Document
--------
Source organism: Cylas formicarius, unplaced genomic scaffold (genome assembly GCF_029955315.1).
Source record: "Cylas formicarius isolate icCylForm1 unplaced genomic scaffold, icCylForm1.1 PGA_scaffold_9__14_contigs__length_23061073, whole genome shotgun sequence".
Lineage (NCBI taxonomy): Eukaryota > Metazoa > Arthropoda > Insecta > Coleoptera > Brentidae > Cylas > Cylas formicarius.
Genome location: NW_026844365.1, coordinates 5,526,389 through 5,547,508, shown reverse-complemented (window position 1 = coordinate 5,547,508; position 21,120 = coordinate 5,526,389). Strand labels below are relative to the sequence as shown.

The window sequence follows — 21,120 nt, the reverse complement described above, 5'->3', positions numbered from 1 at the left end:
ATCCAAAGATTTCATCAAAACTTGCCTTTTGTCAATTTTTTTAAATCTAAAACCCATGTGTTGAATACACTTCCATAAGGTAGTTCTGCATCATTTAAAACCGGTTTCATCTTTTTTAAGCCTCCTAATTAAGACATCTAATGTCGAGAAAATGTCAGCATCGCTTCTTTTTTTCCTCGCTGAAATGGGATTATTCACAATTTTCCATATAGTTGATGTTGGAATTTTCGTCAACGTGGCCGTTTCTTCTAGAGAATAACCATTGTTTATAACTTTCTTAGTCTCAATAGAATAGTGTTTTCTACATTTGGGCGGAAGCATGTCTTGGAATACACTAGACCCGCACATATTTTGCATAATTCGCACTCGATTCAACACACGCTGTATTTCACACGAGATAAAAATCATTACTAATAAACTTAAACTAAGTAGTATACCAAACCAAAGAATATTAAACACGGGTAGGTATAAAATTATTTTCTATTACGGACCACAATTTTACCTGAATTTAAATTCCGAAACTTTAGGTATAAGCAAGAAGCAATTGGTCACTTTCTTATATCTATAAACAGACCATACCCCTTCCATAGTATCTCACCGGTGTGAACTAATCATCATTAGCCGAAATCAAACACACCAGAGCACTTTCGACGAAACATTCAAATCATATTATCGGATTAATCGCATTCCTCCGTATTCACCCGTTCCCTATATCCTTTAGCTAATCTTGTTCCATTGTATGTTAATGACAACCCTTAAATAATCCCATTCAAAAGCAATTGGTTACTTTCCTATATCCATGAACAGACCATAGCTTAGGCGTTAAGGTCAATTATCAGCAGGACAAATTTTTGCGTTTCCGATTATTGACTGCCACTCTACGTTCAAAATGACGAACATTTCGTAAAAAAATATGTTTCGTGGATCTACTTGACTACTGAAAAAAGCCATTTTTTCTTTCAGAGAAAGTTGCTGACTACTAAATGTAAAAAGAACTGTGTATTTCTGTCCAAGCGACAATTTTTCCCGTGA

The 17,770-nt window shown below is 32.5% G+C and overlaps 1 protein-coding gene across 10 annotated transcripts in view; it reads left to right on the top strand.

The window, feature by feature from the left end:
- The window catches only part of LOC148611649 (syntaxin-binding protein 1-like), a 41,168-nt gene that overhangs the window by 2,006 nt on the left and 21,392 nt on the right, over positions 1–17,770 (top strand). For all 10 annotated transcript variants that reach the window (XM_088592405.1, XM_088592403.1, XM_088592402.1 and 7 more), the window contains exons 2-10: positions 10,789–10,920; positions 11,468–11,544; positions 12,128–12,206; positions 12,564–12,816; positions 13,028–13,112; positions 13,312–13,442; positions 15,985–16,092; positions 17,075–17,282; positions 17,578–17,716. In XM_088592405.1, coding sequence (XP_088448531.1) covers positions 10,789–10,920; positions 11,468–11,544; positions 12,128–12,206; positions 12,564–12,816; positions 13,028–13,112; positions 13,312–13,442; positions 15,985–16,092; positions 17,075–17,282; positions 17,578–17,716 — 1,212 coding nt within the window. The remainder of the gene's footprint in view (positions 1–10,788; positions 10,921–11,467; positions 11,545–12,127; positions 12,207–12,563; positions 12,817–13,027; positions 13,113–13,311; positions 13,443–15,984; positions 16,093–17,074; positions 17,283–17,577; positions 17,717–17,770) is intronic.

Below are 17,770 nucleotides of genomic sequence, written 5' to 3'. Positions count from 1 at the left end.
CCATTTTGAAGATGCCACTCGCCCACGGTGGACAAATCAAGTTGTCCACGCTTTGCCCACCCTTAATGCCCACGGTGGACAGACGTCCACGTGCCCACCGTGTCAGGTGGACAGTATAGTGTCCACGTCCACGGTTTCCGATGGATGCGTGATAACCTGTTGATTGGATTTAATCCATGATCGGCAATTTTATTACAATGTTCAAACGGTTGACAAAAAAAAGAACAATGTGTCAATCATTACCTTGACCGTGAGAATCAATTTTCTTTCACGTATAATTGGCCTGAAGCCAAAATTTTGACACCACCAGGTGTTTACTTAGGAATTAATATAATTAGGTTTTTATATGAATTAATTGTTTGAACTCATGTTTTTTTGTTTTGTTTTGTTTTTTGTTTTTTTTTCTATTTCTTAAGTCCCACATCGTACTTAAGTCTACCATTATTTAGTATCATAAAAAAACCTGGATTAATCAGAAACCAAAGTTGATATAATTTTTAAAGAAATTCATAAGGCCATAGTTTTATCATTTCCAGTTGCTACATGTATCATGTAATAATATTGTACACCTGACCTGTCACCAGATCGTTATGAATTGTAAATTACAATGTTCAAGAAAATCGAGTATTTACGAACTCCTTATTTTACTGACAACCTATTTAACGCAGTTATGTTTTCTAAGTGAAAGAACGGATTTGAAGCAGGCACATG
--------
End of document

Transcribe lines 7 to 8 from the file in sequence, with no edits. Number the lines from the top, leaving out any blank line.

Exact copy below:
The 17,770-nt window shown below is 32.5% G+C and overlaps 1 protein-coding gene across 10 annotated transcripts in view; it reads left to right on the top strand.

The window, feature by feature from the left end: